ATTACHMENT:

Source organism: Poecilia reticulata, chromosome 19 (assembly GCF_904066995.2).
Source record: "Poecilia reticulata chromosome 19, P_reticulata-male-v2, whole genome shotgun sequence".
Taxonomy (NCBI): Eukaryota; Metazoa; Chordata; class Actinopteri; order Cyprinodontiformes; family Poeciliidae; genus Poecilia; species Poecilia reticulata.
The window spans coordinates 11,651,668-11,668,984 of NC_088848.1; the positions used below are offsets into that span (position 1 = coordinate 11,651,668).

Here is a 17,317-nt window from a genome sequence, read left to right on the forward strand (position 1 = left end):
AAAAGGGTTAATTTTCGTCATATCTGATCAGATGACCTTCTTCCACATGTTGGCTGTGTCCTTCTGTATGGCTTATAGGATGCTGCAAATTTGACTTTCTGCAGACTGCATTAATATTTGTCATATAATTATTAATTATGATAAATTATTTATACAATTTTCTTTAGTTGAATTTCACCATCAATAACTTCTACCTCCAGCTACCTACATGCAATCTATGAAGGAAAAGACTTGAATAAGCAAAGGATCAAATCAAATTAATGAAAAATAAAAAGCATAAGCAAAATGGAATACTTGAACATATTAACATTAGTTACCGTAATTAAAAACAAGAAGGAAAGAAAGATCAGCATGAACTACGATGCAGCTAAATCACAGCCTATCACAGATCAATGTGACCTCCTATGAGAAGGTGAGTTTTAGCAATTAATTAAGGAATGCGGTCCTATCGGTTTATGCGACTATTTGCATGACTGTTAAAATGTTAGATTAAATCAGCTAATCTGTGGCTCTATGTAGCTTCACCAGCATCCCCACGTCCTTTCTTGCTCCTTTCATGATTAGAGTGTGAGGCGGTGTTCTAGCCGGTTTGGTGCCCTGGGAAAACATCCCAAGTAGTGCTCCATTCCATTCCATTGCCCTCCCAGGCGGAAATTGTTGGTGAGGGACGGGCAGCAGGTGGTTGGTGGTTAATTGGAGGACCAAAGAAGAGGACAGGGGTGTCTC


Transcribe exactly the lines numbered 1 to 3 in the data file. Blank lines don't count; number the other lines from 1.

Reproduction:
Source organism: Poecilia reticulata, chromosome 19 (assembly GCF_904066995.2).
Source record: "Poecilia reticulata chromosome 19, P_reticulata-male-v2, whole genome shotgun sequence".
Taxonomy (NCBI): Eukaryota; Metazoa; Chordata; class Actinopteri; order Cyprinodontiformes; family Poeciliidae; genus Poecilia; species Poecilia reticulata.